Partnership, not rivalry, is the way forward in India-China relations. In an overarching speech, India’s Vice-President Hamid Ansari has envisaged a cooperative relationship between the two Asian giants and underscored that there is enough space for India and China to grow and co-create an Asian century and a democratic world order.
“Our primary interest is to pay attention to the task of development. For it to succeed, both countries need a peaceful periphery and an environment of tranquillity. And thus it has been the objective of both our countries to seek tranquillity and stability in our immediate neighbourhood and extended region. Only then can we bring prosperity and stability to Asia and the world,” the vice-president said at the Chinese Academy of Social Sciences in Beijing on June 30.
Stating that India and China share global responsibilities, he urged that there is need to move beyond just bilateral issues. “We both view each other as partners for mutual benefit and not as rivals or competitors. It has been customary to focus on bilateral issues although both our nations face similar global challenges today. The inter-dependence for dealing with these issues will only grow,” Mr. Ansari said.
Pitching for democratisation of the global governance architecture, Ansari spoke India’s expressed aspiration for a permanent seat at the United Nations Security Council –- of which China is a permanent member –- stating that the UN body needs to be expanded as it “no longer reflects reality“. China has supported a bigger role for India on the global stage, but has yet to declare its support for New Delhi’s bid for a permanent seat in the UN Security Council.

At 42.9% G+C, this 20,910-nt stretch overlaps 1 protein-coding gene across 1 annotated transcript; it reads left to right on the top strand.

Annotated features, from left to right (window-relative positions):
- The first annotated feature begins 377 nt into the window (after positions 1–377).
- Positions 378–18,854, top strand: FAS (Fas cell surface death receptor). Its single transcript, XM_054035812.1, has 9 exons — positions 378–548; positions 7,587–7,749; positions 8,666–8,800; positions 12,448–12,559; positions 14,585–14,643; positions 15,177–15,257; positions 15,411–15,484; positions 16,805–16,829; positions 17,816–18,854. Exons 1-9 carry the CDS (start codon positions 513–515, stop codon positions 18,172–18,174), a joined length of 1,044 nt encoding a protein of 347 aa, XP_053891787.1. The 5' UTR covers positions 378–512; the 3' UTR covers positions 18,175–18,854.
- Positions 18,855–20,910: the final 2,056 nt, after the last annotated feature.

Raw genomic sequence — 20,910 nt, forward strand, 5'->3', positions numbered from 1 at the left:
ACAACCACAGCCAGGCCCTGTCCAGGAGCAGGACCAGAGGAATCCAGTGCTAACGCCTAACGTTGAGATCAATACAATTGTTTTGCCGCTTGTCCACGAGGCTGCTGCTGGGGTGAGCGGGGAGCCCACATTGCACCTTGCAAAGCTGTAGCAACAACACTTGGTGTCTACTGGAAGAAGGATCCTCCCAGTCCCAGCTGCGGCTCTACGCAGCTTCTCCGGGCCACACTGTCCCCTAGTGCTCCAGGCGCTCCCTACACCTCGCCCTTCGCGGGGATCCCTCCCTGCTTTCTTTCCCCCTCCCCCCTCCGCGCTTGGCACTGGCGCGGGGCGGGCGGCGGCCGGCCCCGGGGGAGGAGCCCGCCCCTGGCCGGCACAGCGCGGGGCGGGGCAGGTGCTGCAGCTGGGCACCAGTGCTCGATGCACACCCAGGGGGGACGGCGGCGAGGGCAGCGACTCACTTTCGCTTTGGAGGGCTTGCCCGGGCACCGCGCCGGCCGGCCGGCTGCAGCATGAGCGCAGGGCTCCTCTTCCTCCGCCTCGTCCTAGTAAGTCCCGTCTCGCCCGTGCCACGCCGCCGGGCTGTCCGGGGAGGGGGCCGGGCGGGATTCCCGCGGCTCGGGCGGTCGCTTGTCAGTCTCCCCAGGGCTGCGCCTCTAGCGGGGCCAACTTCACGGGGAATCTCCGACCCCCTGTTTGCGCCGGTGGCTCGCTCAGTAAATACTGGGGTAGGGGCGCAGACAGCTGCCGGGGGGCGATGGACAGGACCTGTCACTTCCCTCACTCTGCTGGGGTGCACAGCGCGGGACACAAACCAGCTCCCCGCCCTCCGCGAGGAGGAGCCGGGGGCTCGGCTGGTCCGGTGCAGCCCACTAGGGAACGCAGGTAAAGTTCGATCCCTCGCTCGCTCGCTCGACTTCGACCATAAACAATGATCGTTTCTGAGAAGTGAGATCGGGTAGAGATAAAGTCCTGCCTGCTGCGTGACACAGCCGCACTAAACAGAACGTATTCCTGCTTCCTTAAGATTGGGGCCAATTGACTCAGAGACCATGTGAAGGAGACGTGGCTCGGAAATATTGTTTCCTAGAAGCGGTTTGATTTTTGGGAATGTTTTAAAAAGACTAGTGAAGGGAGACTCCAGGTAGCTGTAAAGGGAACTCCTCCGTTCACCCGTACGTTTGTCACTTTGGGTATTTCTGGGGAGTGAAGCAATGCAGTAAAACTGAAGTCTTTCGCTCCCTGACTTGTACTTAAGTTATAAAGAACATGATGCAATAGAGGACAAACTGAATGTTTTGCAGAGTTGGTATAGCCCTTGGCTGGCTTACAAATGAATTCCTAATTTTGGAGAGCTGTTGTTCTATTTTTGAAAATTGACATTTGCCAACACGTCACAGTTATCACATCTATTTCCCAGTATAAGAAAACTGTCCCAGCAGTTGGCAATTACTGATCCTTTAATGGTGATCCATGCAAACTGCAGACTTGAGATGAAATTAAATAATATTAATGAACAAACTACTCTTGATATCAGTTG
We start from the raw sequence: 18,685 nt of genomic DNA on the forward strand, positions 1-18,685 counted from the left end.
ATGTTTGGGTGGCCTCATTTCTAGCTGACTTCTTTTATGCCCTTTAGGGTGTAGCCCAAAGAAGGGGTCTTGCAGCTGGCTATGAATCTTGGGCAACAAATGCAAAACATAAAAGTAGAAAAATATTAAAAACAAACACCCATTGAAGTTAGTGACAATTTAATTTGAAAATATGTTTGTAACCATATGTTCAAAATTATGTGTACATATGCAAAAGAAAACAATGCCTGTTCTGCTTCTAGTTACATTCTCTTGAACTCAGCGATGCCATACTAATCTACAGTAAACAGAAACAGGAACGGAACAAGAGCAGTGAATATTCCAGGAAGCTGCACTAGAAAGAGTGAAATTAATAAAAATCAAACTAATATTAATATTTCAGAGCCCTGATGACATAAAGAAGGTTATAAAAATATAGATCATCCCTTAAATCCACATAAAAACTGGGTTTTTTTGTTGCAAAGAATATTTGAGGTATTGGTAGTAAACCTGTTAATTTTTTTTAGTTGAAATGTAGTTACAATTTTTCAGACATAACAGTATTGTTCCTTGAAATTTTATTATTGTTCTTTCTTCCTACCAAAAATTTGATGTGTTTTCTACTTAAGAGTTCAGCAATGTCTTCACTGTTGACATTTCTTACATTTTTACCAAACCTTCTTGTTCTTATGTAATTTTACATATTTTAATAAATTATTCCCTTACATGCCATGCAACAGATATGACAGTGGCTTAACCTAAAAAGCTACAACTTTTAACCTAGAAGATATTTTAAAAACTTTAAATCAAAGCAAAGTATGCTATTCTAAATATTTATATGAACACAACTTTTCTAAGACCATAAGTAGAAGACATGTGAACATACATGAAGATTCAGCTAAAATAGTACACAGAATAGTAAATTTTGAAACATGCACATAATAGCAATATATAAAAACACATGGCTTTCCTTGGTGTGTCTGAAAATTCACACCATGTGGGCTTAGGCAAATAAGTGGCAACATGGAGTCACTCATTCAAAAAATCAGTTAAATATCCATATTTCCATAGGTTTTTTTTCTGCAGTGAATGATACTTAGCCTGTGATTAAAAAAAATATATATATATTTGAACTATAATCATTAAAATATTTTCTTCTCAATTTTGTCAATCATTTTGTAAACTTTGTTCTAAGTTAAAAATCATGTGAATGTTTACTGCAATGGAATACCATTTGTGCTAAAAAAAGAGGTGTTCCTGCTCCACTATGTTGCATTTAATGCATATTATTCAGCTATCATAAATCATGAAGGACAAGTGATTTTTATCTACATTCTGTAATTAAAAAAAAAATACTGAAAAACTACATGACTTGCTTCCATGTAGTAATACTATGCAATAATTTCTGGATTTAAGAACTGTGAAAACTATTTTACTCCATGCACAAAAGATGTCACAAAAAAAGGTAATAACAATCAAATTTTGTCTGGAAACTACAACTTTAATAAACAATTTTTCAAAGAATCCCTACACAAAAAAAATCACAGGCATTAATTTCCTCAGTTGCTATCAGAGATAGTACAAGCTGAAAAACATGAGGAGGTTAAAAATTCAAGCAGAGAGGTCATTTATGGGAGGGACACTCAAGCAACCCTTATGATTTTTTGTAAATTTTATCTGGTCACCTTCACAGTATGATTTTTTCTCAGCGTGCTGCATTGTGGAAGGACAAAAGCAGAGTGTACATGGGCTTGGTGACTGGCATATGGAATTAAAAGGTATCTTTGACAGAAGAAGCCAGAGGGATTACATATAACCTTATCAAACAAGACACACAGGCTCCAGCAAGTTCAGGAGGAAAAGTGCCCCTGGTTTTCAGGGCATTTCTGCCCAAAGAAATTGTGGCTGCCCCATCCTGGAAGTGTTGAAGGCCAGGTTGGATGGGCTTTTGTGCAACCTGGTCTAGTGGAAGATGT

As Asia emerges as the global center of the world economy, India and China will have to play an important role, he said. “We are also seeing the gravity of world economy shifting towards Asia. Could the 21st century be an Asian Century? For that to happen, India and China will have to play a decisive role and create a world based on good-neighbourliness and mutual prosperity rather than one based on the balance of power calculations and animosity,” Mr. Ansari said.
Referring to the controversial “polluter pays” principle of climate change, Ansari said that the two countries have maintained that burden sharing has to be fair and must take into account historical emissions. India and China have pledged to work together in international climate change negotiations ahead of the Copenhagen climate change talks in 2009. Both argue that limiting their emissions would hamper their economic growth.
Recalling history, Mr Ansari stated that India and China have had mixed relations. The border clash of 1962, he said, left a scar on the Indian psyche and led to a brief hiatus in the growth of ties. Yet, India and China have gradually moved away from the scars of history and looked for ways to expand their field of cooperation in the fields of trade, economy, culture and people-people exchanges. Bilateral trade has surpassed $65 billion, with the two Asian giants trying hard to meet the target of $100 billion by 2015.
The vice-president June 30 wrapped up a five-day visit to China where he represented India in the 60th anniversary of Panchsheel, the five principles of peaceful coexistence propounded by the two countries along with Myanmar in 1954, and held talks with the top Chinese leadership.
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